Beedie is a strong advocate of mixing brick-and-mortar learning with online education and other components. “Our calling is to develop innovative students who are socially responsible and globally aware, and to that end we appreciate that three-hour lectures in classrooms just don’t cut it anymore,” says Andrew Gemino, associate dean, graduate programs. “That’s why our MBA has so many components—with a particular →
focus on getting groups of students out of the class and into the working world to gain knowledge.”
Unsurprisingly, Beedie’s Graduate Diploma in Business Education, first unveiled 18 years ago, is online: the diploma is ideal for those wanting a graduate qualification, looking for a pathway into the right MBA, or just needing a solid grounding in business fundamentals.
Beedie’s Graduate Certificate in Science and Technology Commercialization is another example of the institution’s keen awareness of growing trends in the business/industrial sectors. This is a 12-month, part-time program to provide research scientists and engineers with the theory, frameworks and skills to commercialize their inventions and contribute to new-product development and commercialization in industry.
Elicia Maine, professor in innovation and entrepreneurship and academic director, science and technology commercialization, points out: “Eighty per cent of PHD students in science and engineering in Canada won’t go into a career in academia. However, small and medium-sized enterprises would employ our scientists but require them to know something about new product development. That’s what we aim to do with this program.”
Despite Beedie’s lofty status in the business education world, its faculty continues to adjust existing programs and create new ones, well aware that students must continuously be engaged; otherwise, “they can easily go to their smart phones and learn from the Internet, which may be useful but is hardly a complete educational experience,” says Gemino. “The education we provide will always be inspired by research, and grounded in practice.”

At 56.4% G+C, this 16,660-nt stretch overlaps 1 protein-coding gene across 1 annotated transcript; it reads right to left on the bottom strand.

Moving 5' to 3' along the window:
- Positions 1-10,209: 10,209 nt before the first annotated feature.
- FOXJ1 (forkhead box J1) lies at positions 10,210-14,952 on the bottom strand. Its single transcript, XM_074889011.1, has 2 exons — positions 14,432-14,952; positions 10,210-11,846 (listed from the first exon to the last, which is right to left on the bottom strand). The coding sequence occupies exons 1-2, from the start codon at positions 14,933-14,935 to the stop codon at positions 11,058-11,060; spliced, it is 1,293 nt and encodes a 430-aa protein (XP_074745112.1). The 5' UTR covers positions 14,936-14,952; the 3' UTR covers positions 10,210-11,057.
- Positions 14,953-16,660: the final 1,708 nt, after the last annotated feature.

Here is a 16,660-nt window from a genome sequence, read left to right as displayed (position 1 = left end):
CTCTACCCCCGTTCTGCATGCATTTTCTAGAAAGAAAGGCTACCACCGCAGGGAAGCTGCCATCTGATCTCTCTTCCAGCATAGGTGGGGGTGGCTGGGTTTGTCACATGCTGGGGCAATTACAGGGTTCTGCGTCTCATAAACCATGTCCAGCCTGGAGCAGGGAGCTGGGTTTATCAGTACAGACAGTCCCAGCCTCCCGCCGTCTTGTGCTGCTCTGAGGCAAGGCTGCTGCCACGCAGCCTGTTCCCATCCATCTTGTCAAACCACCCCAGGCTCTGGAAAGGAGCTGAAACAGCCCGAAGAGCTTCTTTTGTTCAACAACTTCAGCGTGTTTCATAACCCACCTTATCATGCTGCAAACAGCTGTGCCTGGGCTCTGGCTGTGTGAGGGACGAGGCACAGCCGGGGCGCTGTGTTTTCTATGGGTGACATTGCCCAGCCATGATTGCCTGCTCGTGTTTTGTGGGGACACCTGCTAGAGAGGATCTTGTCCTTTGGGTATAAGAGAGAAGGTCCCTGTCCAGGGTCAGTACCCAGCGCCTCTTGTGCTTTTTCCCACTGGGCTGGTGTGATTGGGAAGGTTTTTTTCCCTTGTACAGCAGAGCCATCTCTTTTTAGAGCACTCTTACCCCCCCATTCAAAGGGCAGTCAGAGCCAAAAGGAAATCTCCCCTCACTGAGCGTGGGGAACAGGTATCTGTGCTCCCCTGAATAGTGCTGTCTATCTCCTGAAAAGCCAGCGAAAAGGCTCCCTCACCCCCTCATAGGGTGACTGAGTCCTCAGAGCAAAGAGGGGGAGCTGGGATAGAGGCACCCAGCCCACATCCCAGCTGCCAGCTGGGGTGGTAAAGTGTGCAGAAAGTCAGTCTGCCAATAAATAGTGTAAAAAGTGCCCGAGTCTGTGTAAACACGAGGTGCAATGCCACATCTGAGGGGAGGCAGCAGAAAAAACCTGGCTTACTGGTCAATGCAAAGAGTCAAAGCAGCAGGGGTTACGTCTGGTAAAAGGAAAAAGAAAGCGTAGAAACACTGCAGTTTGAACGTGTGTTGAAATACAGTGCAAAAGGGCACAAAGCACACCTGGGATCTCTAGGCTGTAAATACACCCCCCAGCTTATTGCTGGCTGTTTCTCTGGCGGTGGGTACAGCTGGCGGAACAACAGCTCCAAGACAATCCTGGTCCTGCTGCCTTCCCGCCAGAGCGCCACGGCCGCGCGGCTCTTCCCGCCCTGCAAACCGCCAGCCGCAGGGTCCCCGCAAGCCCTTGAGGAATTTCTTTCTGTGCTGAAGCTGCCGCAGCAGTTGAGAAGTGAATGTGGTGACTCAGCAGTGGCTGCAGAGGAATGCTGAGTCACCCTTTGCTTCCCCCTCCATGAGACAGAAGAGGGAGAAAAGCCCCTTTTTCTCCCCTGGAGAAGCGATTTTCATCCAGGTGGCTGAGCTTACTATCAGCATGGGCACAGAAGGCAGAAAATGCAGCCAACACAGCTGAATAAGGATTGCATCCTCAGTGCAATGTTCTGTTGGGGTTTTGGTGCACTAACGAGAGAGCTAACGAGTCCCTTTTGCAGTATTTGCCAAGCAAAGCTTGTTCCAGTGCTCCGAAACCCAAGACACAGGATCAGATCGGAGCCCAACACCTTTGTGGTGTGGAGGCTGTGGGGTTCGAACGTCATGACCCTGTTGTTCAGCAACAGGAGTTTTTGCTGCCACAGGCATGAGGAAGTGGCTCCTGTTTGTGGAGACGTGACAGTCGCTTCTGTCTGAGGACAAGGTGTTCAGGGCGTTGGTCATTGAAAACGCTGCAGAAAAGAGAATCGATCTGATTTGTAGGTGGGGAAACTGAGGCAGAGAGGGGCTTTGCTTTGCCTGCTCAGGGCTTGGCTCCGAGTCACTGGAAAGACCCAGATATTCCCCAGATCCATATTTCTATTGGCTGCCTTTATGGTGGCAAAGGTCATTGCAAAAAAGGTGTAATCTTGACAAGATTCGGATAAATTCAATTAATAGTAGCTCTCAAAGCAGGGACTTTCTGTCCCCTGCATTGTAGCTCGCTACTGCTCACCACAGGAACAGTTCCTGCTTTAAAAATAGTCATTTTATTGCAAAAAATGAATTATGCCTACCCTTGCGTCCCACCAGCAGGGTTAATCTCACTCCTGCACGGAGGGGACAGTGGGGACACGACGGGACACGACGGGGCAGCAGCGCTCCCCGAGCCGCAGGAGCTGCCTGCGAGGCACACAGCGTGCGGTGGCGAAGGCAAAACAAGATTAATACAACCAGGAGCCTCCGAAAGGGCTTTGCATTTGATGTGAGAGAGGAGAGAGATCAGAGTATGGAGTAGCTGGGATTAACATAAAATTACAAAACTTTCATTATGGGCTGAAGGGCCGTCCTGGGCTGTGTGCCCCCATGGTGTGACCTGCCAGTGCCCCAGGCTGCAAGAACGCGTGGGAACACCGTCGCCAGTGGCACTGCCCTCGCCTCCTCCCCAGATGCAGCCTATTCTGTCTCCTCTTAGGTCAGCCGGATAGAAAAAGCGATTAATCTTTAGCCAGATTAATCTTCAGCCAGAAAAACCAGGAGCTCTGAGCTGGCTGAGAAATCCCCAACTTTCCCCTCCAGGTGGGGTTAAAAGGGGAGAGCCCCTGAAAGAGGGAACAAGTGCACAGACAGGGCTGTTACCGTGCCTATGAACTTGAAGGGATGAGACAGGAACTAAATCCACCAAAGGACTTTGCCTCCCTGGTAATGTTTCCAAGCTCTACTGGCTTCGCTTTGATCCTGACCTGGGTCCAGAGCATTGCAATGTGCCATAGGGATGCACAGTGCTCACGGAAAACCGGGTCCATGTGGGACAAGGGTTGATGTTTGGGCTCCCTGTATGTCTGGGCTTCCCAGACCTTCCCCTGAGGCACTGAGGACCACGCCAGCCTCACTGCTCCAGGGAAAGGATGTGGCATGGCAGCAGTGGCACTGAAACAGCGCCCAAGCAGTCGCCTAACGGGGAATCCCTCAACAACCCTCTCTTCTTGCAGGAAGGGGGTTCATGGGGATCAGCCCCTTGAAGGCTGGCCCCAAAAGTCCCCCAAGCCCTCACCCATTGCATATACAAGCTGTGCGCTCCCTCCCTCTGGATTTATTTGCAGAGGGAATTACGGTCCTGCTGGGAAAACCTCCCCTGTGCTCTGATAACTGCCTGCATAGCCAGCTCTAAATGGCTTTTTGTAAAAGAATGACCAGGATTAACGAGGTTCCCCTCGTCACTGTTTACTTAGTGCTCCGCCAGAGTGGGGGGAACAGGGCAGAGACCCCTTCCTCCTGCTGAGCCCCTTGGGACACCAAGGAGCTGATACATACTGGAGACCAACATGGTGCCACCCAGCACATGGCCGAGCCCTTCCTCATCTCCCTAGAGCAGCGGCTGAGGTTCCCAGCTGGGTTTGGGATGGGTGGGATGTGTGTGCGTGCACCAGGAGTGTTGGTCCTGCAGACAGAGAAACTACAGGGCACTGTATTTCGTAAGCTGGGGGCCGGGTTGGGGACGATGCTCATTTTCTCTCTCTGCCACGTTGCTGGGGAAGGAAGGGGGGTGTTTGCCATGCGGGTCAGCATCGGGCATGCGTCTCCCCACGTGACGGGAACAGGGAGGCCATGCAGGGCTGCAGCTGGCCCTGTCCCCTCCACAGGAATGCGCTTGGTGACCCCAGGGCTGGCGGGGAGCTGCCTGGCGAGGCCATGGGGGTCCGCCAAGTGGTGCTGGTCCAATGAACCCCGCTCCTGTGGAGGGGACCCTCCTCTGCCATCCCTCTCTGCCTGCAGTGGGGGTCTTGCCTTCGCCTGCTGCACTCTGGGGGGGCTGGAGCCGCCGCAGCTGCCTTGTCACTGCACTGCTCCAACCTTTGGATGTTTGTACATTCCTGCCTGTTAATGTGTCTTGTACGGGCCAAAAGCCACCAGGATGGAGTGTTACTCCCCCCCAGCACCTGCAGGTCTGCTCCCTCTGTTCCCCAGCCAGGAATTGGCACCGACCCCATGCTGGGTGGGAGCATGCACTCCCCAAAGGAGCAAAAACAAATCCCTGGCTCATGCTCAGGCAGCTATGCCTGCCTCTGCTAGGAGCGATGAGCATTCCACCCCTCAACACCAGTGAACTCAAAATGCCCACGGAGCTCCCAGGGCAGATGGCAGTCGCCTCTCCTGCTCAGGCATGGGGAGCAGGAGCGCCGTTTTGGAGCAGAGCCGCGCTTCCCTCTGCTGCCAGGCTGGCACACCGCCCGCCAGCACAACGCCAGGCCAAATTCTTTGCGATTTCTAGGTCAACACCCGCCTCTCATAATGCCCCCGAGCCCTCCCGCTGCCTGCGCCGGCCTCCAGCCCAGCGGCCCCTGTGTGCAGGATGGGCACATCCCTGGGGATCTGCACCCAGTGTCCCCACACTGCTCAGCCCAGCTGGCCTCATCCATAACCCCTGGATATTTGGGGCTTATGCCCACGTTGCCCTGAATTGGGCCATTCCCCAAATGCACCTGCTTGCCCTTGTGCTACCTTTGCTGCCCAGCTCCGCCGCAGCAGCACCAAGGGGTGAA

Immersing adult learners in reallife interaction with professors and students is very much the raison d’etre of Cityuniversity of Seattle, and that mandate applies to the Cityuniversity of Seattle in Canada campuses in Edmonton, Calgary, Victoria and downtown Vancouver (the latter being just minutes from the Waterfront Skytrain station).
At Cityu in Canada, all instructors are practitioners with teaching experience and scholarly achievements, conveying the experience of professional practice supported by the latest thinking and research. “We bring to the table extensive real-life experience, and we combine this with a curriculum that emphasizes social justice, sustainability and ethics: elements that are so important in today’s working world,” says Arden Henley, vice-president of Canadian programs.
He adds: “Also, community building is a huge part of our educational offerings, given the global business climate in which everyone increasingly works.”
Earlier this year, Cityu in Canada launched a two-year program leading to a Bachelor of Arts in Management ( BAM) degree, with a special focus on socially and environmentally responsible management. “This two-year program is very much in keeping with our operating philosophy, and it allows students with a two-year diploma or two years of undergraduate courses to finish their degrees,” says BAM program director Tom Culham.
As is the case with Uvic, Cityu Canada understands that many students have full-time jobs and family commitments— which is why the institution offers classes on weekday evenings. “In that sense, we offer the flexibility of online but the advantage of face-to-face learning, in small classes that are people-friendly—meaning, quality time with professors,” says Culham, adding that his institution “reflects our participation in the larger community of practice by bringing in guest lecturers and local and international prominent practitioners.”
Consistent with the mission and values of City University of Seattle as a whole, Cityu Canada’s conviction is that universities, and especially city universities, have a responsibility to contribute toward building communities of practice, serving the broader community in which they are located, and be responsive to the pressing issues of the times. “Cityu Canada’s stated mission is to transform society through relevant and accessible post-secondary education,” says Culham.